Speedy Lohr's B B Q of Arcadia
8000 N Nc Highway 150, Lexington, NC 27295

Troutman's Barbecue
18466 S. NC Hwy 109, Denton, NC

Lexington Barbecue
100 Smokehouse Lane, Lexington, NC 27295

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  1. LEXINGTON to CHARLOTTE

    On Saturday I'll leave Lexington in the late afternoon for Charlotte. I've read the comments that Charlotte is bbq-deficient so I'd like to take some with me to my hosts. I can purchase some in Lexington, and I thought it would be interesting to stop along the way.

    The trail map of historic pits highlights three places: Richard's Bar-B-Que, Wink's King Barbeque & Seafood and M & K Barbecue.
    http://www.ncbbqsociety.com/trail_map...

    What do 'hounds think about these three spots? Any danger that they'll run out on Saturday night before I get there?

    -----
    Wink's King Barbeque & Seafood
    509 Faith Rd, Salisbury, NC 28146

    Richard's Bar-B-Que
    522 N Main St, Salisbury, NC 28144

    M & K Barbecue
    215 N Salisbury, Granite Quarry, NC

    4 Replies
    1. re: Melanie Wong

      Melanie, I've yet to have BBQ in the Salisbury area that I considered great. It might be too much of a detour, but I highly recommend the dipped chicken at Keaton's as an alternative. Here's a link to a discussion: http://chowhound.chow.com/topics/549458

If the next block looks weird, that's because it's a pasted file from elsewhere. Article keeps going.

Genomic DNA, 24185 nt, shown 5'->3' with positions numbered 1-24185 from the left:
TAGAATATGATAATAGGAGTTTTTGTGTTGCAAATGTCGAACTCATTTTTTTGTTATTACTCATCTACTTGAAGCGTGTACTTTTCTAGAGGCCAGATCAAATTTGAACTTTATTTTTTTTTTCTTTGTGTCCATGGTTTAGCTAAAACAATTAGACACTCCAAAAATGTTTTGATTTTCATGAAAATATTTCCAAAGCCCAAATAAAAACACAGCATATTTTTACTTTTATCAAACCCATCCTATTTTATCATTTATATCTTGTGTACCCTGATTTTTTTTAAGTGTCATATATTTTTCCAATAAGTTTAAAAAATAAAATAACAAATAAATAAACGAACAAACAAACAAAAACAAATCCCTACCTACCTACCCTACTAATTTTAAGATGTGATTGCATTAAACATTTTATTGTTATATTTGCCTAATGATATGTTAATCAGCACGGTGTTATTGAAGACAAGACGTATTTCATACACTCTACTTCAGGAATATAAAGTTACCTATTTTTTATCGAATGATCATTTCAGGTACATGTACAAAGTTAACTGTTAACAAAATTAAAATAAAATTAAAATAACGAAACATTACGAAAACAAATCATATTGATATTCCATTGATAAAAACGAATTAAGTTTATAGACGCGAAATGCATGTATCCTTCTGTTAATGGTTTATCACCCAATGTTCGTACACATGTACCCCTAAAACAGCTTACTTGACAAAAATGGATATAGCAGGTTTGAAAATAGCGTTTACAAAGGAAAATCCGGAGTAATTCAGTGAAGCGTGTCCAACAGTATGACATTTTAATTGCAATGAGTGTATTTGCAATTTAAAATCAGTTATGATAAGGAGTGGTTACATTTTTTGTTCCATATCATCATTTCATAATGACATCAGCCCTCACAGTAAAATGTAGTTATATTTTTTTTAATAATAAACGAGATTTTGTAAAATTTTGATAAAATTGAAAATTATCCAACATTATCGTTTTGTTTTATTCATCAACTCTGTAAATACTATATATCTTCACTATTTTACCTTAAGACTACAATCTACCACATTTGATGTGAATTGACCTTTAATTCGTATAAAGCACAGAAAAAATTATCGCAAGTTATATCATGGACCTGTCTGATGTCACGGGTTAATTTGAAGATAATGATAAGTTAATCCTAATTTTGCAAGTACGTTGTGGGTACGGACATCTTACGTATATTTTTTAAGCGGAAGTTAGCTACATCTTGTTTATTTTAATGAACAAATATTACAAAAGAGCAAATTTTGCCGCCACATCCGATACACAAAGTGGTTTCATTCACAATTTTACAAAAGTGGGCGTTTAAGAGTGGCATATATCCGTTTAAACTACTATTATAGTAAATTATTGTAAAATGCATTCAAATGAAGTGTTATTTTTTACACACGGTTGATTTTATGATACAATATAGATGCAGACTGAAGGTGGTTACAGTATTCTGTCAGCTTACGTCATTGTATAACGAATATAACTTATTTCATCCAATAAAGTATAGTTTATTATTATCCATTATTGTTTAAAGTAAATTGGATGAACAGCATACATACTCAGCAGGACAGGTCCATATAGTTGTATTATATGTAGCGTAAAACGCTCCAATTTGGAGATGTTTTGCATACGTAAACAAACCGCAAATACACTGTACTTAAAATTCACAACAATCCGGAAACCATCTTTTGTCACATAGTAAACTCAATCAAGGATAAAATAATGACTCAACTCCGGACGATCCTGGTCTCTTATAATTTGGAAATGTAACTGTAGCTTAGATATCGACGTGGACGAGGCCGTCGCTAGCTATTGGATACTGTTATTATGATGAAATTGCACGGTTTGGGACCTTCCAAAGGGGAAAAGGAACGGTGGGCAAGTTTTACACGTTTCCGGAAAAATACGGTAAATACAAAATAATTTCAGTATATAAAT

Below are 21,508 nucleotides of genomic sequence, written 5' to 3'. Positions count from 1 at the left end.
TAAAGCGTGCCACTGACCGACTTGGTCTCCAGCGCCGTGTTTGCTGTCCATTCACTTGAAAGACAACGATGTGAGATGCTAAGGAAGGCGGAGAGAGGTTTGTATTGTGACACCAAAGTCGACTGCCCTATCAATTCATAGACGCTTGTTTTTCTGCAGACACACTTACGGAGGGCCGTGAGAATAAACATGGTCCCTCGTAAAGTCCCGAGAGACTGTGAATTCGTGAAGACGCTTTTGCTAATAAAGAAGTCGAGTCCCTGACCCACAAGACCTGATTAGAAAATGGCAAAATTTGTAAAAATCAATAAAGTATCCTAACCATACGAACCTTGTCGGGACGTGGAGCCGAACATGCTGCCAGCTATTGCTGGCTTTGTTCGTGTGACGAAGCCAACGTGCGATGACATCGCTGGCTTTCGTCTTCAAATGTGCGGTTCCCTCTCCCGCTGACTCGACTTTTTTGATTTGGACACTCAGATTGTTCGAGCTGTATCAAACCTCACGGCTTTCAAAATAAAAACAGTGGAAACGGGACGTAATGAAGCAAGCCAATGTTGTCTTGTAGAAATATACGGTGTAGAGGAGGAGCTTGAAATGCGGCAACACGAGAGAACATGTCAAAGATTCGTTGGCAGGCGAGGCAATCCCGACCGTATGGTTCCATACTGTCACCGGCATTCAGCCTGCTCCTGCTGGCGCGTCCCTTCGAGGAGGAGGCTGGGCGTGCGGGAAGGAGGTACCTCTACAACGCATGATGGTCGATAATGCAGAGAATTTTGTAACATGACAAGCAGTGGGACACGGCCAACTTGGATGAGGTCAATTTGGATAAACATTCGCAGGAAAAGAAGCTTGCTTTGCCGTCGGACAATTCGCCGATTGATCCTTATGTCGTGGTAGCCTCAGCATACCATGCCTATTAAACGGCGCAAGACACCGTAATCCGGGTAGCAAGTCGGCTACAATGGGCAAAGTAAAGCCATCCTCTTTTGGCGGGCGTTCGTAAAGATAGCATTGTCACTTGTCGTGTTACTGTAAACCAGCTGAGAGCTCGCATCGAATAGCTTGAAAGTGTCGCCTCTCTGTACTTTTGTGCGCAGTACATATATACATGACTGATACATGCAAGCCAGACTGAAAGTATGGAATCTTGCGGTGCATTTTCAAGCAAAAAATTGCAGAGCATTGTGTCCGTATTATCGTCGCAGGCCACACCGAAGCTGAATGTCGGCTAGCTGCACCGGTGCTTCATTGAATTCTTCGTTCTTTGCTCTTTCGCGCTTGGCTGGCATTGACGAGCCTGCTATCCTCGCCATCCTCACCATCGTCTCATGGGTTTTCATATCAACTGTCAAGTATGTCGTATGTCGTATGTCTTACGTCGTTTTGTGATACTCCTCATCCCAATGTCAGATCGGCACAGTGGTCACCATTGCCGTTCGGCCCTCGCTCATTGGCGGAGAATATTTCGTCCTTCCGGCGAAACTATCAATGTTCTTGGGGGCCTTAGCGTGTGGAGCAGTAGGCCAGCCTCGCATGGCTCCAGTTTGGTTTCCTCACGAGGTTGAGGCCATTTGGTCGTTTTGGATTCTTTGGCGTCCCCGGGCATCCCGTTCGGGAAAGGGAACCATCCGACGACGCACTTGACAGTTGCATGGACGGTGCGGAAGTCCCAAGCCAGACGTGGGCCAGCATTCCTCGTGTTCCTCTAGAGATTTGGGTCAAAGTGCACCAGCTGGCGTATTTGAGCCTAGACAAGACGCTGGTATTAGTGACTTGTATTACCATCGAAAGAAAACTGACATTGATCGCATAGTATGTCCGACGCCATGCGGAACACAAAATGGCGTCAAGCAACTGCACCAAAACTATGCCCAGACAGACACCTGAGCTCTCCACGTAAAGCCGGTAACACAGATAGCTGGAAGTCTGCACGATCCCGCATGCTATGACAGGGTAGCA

Not as famous, Reid's in Granite Quarry also does a good dipped chicken, and they are only a few minutes off the interstate--but you may want to call first as their hours can be irregular. Here is their info: 408 Hwy 52, 408 Salisbury Avenue, Granite Quarry 28072, (704) 209-0905.

      BTW, at Lexington BBQ#1, I definitely recommend the course chopped outside brown if you are eating there and a mix of course chopped outside brown and inside white for take-away (pure outside brown may dry out a bit on reheating).

      1. re: Low Country Jon

        Thank you, I'd taken note of Keaton's Barbecue in another thread and lamented that it was a little too far afield. Reid's sounds like it may be just the ticket.

        I've arrived in good shape, flights on time, and am happily in residence in Winston-Salem with the door to the porch cracked open a bit for some fresh air through the screen door. I've had butter pecan ice cream from Homeland Creamery for dessert tonight.

        -----
        Keaton's Barbecue
        17365 Cool Springs Rd, Cleveland, NC 27013

        Homeland Creamery